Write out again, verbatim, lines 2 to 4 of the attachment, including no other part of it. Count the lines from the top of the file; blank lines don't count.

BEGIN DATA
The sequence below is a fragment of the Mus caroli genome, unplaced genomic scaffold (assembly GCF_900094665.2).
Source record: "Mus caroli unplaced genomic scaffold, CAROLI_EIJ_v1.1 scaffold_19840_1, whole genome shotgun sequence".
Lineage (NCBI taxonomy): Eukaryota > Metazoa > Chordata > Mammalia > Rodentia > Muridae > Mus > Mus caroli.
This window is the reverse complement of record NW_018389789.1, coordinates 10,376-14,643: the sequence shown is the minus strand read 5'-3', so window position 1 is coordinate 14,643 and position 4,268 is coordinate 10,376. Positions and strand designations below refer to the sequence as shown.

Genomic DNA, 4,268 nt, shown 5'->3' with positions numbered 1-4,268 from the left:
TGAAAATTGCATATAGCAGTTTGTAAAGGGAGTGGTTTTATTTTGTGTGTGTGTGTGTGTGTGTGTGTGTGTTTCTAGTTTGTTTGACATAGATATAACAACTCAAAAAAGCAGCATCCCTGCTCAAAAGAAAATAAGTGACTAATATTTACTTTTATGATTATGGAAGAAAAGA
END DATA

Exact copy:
Source record: "Mus caroli unplaced genomic scaffold, CAROLI_EIJ_v1.1 scaffold_19840_1, whole genome shotgun sequence".
Lineage (NCBI taxonomy): Eukaryota > Metazoa > Chordata > Mammalia > Rodentia > Muridae > Mus > Mus caroli.
This window is the reverse complement of record NW_018389789.1, coordinates 10,376-14,643: the sequence shown is the minus strand read 5'-3', so window position 1 is coordinate 14,643 and position 4,268 is coordinate 10,376. Positions and strand designations below refer to the sequence as shown.